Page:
Form is wedded to content in "Incomplete and Random Acts of Kindness," the David Eldridge play whose title is longer than some of its scenes. A deliberately fractured treatment of a life tilting toward chaos, this latest work from the English-language adapter of "Festen" couldn't have picked a better day to open than Friday the 13th, since it's about a character consumed (the presumably ironic title notwithstanding) by random acts of misfortune and bad luck.
Form is wedded to content in “Incomplete and Random Acts of Kindness,” the David Eldridge play whose title is longer than some of its scenes. A deliberately fractured treatment of a life tilting toward chaos, this latest work from the English-language adapter of “Festen” couldn’t have picked a better day to open than Friday the 13th, since it’s about a character consumed (the presumably ironic title notwithstanding) by random acts of misfortune and bad luck.
The result is a feel-bad drama unfolding across 39 splintered scenes, some no more than a few words. Does the puzzle-play approach reward scrupulous study? That will depend on individual tolerance for such things. Suffice it to say that Sean Holmes’ production is always clear, even when the structure seems as intentionally opaque as the affect is ceaselessly grim.
“It’s not always about you,” says Colin (Keir Charles), chum to the play’s put-upon hero, Joey (Shaun Dingwall), though the fact remains that virtually everything that happens seems to emanate from the experiential shards that might otherwise be called life.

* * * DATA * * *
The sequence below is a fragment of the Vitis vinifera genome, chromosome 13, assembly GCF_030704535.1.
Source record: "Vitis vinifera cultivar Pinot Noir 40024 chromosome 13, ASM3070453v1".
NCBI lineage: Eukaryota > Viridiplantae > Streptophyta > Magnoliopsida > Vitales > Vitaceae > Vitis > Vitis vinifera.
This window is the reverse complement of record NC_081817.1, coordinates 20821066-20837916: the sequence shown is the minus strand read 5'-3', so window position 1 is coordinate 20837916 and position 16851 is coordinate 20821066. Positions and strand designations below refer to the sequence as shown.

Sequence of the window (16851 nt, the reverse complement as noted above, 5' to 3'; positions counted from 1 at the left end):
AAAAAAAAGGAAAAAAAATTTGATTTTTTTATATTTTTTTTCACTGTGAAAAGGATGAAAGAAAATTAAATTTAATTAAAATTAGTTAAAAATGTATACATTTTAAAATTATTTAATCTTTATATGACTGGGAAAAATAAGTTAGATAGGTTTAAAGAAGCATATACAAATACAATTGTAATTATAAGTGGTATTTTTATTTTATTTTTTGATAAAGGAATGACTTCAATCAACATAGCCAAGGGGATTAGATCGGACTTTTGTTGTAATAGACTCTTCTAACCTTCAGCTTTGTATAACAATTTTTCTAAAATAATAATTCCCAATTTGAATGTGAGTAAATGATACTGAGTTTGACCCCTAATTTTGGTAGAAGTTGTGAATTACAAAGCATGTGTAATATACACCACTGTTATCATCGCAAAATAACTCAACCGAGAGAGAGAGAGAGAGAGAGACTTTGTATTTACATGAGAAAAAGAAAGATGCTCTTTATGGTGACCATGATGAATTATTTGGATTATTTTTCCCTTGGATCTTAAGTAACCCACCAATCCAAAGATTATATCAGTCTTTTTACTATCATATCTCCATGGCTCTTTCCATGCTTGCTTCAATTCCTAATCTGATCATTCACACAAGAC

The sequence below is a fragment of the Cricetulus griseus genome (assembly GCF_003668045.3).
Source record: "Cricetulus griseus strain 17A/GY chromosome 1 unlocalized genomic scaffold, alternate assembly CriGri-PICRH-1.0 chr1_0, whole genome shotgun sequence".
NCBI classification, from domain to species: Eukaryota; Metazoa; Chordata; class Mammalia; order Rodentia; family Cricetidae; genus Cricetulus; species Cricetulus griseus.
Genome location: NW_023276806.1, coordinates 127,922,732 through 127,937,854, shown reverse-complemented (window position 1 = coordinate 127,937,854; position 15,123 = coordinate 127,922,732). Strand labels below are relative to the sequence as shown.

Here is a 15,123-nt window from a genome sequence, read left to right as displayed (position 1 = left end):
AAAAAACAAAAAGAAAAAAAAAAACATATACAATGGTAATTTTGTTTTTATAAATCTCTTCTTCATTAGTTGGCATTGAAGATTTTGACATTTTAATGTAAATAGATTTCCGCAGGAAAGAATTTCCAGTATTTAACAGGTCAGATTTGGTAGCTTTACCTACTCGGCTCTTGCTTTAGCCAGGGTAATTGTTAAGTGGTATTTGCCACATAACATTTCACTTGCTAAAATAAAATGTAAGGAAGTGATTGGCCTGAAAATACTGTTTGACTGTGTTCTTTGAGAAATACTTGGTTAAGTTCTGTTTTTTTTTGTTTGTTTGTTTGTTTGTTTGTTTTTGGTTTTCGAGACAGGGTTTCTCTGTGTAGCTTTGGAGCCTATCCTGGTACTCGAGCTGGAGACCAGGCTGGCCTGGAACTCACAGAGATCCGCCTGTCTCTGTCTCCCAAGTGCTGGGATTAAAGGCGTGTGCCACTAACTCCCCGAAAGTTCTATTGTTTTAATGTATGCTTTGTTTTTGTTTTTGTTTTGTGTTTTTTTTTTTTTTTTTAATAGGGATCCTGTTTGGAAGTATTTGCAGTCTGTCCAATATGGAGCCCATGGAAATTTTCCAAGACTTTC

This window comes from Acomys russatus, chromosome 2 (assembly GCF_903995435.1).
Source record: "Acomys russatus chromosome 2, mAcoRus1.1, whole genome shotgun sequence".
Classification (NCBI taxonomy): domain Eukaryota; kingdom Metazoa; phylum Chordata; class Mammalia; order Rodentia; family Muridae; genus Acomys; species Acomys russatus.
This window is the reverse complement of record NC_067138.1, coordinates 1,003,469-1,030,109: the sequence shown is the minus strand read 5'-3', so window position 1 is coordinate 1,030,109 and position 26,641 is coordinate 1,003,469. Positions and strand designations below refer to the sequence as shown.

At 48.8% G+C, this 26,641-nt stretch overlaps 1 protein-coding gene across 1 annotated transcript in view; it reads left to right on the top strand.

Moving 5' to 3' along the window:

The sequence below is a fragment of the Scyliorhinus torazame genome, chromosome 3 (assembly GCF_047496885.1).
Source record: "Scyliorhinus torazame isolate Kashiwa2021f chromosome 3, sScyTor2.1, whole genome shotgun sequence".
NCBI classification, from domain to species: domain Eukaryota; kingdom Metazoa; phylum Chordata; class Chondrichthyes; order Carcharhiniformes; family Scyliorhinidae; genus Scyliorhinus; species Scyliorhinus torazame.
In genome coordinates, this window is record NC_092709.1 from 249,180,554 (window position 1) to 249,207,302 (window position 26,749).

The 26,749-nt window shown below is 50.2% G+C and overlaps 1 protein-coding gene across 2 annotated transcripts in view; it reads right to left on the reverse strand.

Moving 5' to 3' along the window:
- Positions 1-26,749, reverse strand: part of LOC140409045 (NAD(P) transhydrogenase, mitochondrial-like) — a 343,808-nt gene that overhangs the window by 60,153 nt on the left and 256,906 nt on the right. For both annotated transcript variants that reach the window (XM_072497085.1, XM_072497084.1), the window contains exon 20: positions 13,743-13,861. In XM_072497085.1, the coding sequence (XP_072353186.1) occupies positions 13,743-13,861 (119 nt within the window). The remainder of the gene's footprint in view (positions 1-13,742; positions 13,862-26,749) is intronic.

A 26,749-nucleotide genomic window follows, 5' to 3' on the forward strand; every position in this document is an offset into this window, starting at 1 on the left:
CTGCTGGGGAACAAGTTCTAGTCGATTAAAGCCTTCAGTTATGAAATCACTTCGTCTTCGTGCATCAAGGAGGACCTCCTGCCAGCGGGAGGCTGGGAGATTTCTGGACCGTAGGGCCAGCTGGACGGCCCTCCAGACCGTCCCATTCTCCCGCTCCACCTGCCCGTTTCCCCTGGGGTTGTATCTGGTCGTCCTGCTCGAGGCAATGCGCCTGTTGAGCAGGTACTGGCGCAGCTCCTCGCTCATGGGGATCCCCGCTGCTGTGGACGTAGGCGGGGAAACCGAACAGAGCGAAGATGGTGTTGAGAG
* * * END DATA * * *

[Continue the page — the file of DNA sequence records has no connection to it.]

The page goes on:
Parental reckonings, sudden bursts of violence, even a personal obsession with Marvin Gaye each play their part in a composite portrait of chaos and disorder. This tellingly begins with an exchange of questions only to end with an answer by way of Beckett: “I’m going now,” says Joey, Godot-like, leaving it open to debate whether he does in fact make a move.
What do we know of Joey? Well, his capacity for appearing cursed (a word he actually uses) might give even Job pause. At odds with a seemingly racist, intemperate father (Tom Georgeson), estranged from his girlfriend (Kellie Bright) and devoted to a student (Heshima Thompson) who himself seems doomed, Joey would seem to defy the smile occasionally glimpsed across thesp Dingwall’s forgivably anxious face. Nor is the visage softened by the grounding of his domestic demons against the merciless backdrop of the Iraq war.
Play marks a further move in a nonlinear direction for its prolific writer, who has shifted in style from such early glories as “Serving It Up” and “Summer Begins” without quite locating the emotional component to the theatrical pinwheels he now serves up. It’s possible, too, that so stylized a source as “Festen” contributed to a freeing up in Eldridge that is more rewarding for him than for an audience that (especially at the Royal Court) has been down this self-consciously obfuscatory route before.
And alert though Dingwall is to Joey’s gift for being jerked around by fate, he and a fine director, Holmes, are at the mercy of a play whose title, perhaps deliberately, says it all: The play in its own way feels incomplete — it’s so many snapshots in search of a dramatic center.